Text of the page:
Implementing the site readiness practices may cause some disruption for site personnel as operations are standardized and processes change. CTSA hubs can minimize this disruption through their leadership across institutions, education, celebration of local successes, engagement of early adopters, and through the expansion and dissemination of existing resources or via training programs developed and vetted as part of the CTSA infrastructure.

The process of working across complex organizations to identify and define promising approaches to adoption will require significant and persistent effort. Simply documenting information from various units or locations will require coordinated effort, while working to establish (i.e., adopt, implement, maintain, and disseminate) new standards will require considerably more. CTSA hubs can leverage the advantage of existing personnel resources and technical infrastructure to refine approaches to adoption and document the site readiness practices in a centralized and accessible location, according to a set of defined organizational standards and principles of team science, including stakeholder engagement and shared decision-making.

Recommendations for CTSA hubs

Most of the recommended site readiness practices are policies and standardized procedures based on regulatory requirements. Some of the site readiness practices likely already exist (e.g., record retention policies and disaster recovery plans), but may need to be harmonized across locations or units. Other site readiness practices may need to be established de novo (e.g., research teams’ utilization of standard operating procedures and adoption of prompt study initiation processes). Once identified or established, the site readiness practices will need to be documented and continually reviewed for appropriateness, accuracy and optimal use, especially given the rate of change across the national clinical research enterprise and local conditions. In order to realize optimal efficiency and ease in developing and maintaining site readiness practices, we make the following recommendations for CTSA hubs:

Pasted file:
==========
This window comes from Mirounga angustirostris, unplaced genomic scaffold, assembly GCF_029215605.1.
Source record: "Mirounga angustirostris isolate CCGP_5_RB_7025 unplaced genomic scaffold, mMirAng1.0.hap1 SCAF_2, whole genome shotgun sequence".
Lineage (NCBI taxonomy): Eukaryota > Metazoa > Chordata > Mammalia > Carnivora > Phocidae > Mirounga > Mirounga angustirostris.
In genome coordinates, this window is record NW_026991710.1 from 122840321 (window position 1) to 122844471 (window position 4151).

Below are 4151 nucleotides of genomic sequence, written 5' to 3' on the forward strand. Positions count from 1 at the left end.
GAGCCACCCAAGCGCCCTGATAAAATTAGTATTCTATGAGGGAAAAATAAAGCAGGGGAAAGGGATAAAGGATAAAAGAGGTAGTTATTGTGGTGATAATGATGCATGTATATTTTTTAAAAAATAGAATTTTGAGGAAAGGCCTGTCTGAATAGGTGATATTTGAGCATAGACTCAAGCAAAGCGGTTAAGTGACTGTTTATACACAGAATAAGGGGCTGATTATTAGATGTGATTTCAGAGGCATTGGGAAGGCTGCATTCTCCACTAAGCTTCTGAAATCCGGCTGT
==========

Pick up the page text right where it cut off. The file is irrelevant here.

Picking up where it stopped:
• Develop institutional standard operating procedures (SOPs) based on federal and local regulations according to the domains defined in the site readiness practices;

  • Create a standardized template for work instructions that individual units or locations may implement to supplement institutional SOPs;

  • Develop a robust SOP implementation plan that includes access to resources and trainings beneficial to study teams as they transition to new standard procedures;

  • Establish a rigorous review schedule and plan to appropriately update and maintain the SOPs; and

  • Harmonize documentation of and access to the site readiness practices across the institution.

Given that CTSA hubs are established and supported in various manners across institutions, some may be better-positioned to lead this charge. There are several factors that we believe will bolster the ability of CTSAs wishing to implement the site readiness practices across large and complex institutions:

  • Close engagement with leadership of the University, healthcare system, and/or School of Medicine

  • Alignment with institutional compliance offices (e.g. contracting, regulatory)

  • Collaboration with the healthcare system, especially spanning distinct sites

Call to Action

Implementation of the site readiness practices to demonstrate a site’s ability to conduct a clinical trial may be challenging for diverse and complex institutions. However, the anticipated benefits of increased engagement with clinical trial sponsors, greater trial opportunities for patients and communities, reduced burden for study teams related to initiating and executing clinical trials, and improved efficiency and quality are substantial.